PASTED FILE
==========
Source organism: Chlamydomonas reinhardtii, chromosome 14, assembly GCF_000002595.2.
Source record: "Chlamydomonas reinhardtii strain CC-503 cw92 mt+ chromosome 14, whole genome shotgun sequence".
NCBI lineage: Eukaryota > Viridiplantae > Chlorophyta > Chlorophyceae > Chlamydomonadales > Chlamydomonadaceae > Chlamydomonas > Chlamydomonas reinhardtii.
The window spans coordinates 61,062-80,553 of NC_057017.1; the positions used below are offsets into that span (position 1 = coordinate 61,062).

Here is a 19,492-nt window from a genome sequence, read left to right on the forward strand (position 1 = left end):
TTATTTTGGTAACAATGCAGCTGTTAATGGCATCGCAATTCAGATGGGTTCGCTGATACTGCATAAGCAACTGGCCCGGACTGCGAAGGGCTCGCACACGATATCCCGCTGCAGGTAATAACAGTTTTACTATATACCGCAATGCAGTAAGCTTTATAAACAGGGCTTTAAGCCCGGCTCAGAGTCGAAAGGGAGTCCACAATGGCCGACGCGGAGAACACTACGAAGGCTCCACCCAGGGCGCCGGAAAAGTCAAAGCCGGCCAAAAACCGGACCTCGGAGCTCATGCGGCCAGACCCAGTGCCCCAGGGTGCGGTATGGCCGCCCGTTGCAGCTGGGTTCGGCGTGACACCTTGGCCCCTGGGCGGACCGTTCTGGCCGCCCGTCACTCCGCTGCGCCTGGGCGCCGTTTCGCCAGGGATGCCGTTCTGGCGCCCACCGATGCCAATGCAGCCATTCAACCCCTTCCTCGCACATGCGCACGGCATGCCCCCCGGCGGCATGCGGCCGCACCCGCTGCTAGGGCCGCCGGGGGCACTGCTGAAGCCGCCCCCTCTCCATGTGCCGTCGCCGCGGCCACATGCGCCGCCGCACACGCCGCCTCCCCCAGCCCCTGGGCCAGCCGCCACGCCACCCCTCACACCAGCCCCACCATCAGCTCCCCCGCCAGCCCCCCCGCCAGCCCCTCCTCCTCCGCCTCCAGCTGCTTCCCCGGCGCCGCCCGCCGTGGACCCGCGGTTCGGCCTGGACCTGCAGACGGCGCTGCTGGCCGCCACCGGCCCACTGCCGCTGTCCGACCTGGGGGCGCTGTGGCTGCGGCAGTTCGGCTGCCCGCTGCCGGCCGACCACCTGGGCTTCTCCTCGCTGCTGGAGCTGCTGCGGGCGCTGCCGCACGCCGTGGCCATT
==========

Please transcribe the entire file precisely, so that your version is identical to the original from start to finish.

Source organism: Chlamydomonas reinhardtii, chromosome 14, assembly GCF_000002595.2.
Source record: "Chlamydomonas reinhardtii strain CC-503 cw92 mt+ chromosome 14, whole genome shotgun sequence".
NCBI lineage: Eukaryota > Viridiplantae > Chlorophyta > Chlorophyceae > Chlamydomonadales > Chlamydomonadaceae > Chlamydomonas > Chlamydomonas reinhardtii.
The window spans coordinates 61,062-80,553 of NC_057017.1; the positions used below are offsets into that span (position 1 = coordinate 61,062).

Here is a 19,492-nt window from a genome sequence, read left to right on the forward strand (position 1 = left end):
TTATTTTGGTAACAATGCAGCTGTTAATGGCATCGCAATTCAGATGGGTTCGCTGATACTGCATAAGCAACTGGCCCGGACTGCGAAGGGCTCGCACACGATATCCCGCTGCAGGTAATAACAGTTTTACTATATACCGCAATGCAGTAAGCTTTATAAACAGGGCTTTAAGCCCGGCTCAGAGTCGAAAGGGAGTCCACAATGGCCGACGCGGAGAACACTACGAAGGCTCCACCCAGGGCGCCGGAAAAGTCAAAGCCGGCCAAAAACCGGACCTCGGAGCTCATGCGGCCAGACCCAGTGCCCCAGGGTGCGGTATGGCCGCCCGTTGCAGCTGGGTTCGGCGTGACACCTTGGCCCCTGGGCGGACCGTTCTGGCCGCCCGTCACTCCGCTGCGCCTGGGCGCCGTTTCGCCAGGGATGCCGTTCTGGCGCCCACCGATGCCAATGCAGCCATTCAACCCCTTCCTCGCACATGCGCACGGCATGCCCCCCGGCGGCATGCGGCCGCACCCGCTGCTAGGGCCGCCGGGGGCACTGCTGAAGCCGCCCCCTCTCCATGTGCCGTCGCCGCGGCCACATGCGCCGCCGCACACGCCGCCTCCCCCAGCCCCTGGGCCAGCCGCCACGCCACCCCTCACACCAGCCCCACCATCAGCTCCCCCGCCAGCCCCCCCGCCAGCCCCTCCTCCTCCGCCTCCAGCTGCTTCCCCGGCGCCGCCCGCCGTGGACCCGCGGTTCGGCCTGGACCTGCAGACGGCGCTGCTGGCCGCCACCGGCCCACTGCCGCTGTCCGACCTGGGGGCGCTGTGGCTGCGGCAGTTCGGCTGCCCGCTGCCGGCCGACCACCTGGGCTTCTCCTCGCTGCTGGAGCTGCTGCGGGCGCTGCCGCACGCCGTGGCCATT